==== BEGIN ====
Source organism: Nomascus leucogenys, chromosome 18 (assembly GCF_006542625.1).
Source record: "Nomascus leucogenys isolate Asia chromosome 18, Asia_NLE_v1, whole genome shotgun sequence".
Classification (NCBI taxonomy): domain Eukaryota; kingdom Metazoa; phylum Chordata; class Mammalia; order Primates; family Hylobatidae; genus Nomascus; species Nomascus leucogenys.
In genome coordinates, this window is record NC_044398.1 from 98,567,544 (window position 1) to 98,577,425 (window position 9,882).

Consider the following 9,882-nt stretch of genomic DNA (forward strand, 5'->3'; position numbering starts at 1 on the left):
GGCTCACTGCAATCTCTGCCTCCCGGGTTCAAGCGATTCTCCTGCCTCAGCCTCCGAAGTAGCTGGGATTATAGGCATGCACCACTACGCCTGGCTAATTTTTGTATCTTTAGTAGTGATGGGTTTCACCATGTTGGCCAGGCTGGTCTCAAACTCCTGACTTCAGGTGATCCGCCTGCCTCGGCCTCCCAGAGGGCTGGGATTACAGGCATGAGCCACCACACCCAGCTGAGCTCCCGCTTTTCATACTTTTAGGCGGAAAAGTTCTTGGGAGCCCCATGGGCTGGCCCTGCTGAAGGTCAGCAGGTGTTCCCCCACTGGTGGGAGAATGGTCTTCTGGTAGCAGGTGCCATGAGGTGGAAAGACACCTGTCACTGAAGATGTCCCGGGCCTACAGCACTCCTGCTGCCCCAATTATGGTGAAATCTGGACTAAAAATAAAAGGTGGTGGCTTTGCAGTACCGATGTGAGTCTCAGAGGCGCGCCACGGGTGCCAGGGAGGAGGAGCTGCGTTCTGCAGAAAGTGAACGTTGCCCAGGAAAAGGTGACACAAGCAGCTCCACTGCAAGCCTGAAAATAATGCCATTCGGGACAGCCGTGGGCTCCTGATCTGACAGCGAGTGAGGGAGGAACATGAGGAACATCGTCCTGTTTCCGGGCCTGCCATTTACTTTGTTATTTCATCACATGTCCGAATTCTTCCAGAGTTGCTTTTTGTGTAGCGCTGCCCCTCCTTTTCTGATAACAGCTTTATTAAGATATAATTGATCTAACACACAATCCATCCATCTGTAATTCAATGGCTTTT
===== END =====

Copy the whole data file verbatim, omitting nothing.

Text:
Source organism: Nomascus leucogenys, chromosome 18 (assembly GCF_006542625.1).
Source record: "Nomascus leucogenys isolate Asia chromosome 18, Asia_NLE_v1, whole genome shotgun sequence".
Classification (NCBI taxonomy): domain Eukaryota; kingdom Metazoa; phylum Chordata; class Mammalia; order Primates; family Hylobatidae; genus Nomascus; species Nomascus leucogenys.
In genome coordinates, this window is record NC_044398.1 from 98,567,544 (window position 1) to 98,577,425 (window position 9,882).

Consider the following 9,882-nt stretch of genomic DNA (forward strand, 5'->3'; position numbering starts at 1 on the left):
GGCTCACTGCAATCTCTGCCTCCCGGGTTCAAGCGATTCTCCTGCCTCAGCCTCCGAAGTAGCTGGGATTATAGGCATGCACCACTACGCCTGGCTAATTTTTGTATCTTTAGTAGTGATGGGTTTCACCATGTTGGCCAGGCTGGTCTCAAACTCCTGACTTCAGGTGATCCGCCTGCCTCGGCCTCCCAGAGGGCTGGGATTACAGGCATGAGCCACCACACCCAGCTGAGCTCCCGCTTTTCATACTTTTAGGCGGAAAAGTTCTTGGGAGCCCCATGGGCTGGCCCTGCTGAAGGTCAGCAGGTGTTCCCCCACTGGTGGGAGAATGGTCTTCTGGTAGCAGGTGCCATGAGGTGGAAAGACACCTGTCACTGAAGATGTCCCGGGCCTACAGCACTCCTGCTGCCCCAATTATGGTGAAATCTGGACTAAAAATAAAAGGTGGTGGCTTTGCAGTACCGATGTGAGTCTCAGAGGCGCGCCACGGGTGCCAGGGAGGAGGAGCTGCGTTCTGCAGAAAGTGAACGTTGCCCAGGAAAAGGTGACACAAGCAGCTCCACTGCAAGCCTGAAAATAATGCCATTCGGGACAGCCGTGGGCTCCTGATCTGACAGCGAGTGAGGGAGGAACATGAGGAACATCGTCCTGTTTCCGGGCCTGCCATTTACTTTGTTATTTCATCACATGTCCGAATTCTTCCAGAGTTGCTTTTTGTGTAGCGCTGCCCCTCCTTTTCTGATAACAGCTTTATTAAGATATAATTGATCTAACACACAATCCATCCATCTGTAATTCAATGGCTTTT